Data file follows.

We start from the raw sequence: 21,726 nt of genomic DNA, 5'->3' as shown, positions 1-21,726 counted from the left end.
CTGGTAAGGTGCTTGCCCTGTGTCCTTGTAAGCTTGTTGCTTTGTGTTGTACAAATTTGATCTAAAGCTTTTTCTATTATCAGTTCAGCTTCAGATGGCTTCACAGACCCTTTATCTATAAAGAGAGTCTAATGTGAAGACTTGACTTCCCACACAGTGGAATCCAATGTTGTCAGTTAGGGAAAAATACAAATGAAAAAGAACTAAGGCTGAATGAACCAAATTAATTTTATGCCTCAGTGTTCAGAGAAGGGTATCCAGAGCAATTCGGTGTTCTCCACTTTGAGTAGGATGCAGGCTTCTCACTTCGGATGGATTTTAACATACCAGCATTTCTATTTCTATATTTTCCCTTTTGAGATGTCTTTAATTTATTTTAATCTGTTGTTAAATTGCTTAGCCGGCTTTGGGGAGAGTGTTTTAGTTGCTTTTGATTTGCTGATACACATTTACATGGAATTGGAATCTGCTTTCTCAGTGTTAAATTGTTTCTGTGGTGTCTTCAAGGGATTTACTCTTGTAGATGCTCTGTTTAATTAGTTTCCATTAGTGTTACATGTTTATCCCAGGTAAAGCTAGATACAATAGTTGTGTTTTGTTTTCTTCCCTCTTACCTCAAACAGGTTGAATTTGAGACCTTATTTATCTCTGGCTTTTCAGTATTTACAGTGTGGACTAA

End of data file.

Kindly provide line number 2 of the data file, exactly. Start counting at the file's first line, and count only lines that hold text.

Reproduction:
CTGGTAAGGTGCTTGCCCTGTGTCCTTGTAAGCTTGTTGCTTTGTGTTGTACAAATTTGATCTAAAGCTTTTTCTATTATCAGTTCAGCTTCAGATGGCTTCACAGACCCTTTATCTATAAAGAGAGTCTAATGTGAAGACTTGACTTCCCACACAGTGGAATCCAATGTTGTCAGTTAGGGAAAAATACAAATGAAAAAGAACTAAGGCTGAATGAACCAAATTAATTTTATGCCTCAGTGTTCAGAGAAGGGTATCCAGAGCAATTCGGTGTTCTCCACTTTGAGTAGGATGCAGGCTTCTCACTTCGGATGGATTTTAACATACCAGCATTTCTATTTCTATATTTTCCCTTTTGAGATGTCTTTAATTTATTTTAATCTGTTGTTAAATTGCTTAGCCGGCTTTGGGGAGAGTGTTTTAGTTGCTTTTGATTTGCTGATACACATTTACATGGAATTGGAATCTGCTTTCTCAGTGTTAAATTGTTTCTGTGGTGTCTTCAAGGGATTTACTCTTGTAGATGCTCTGTTTAATTAGTTTCCATTAGTGTTACATGTTTATCCCAGGTAAAGCTAGATACAATAGTTGTGTTTTGTTTTCTTCCCTCTTACCTCAAACAGGTTGAATTTGAGACCTTATTTATCTCTGGCTTTTCAGTATTTACAGTGTGGACTAA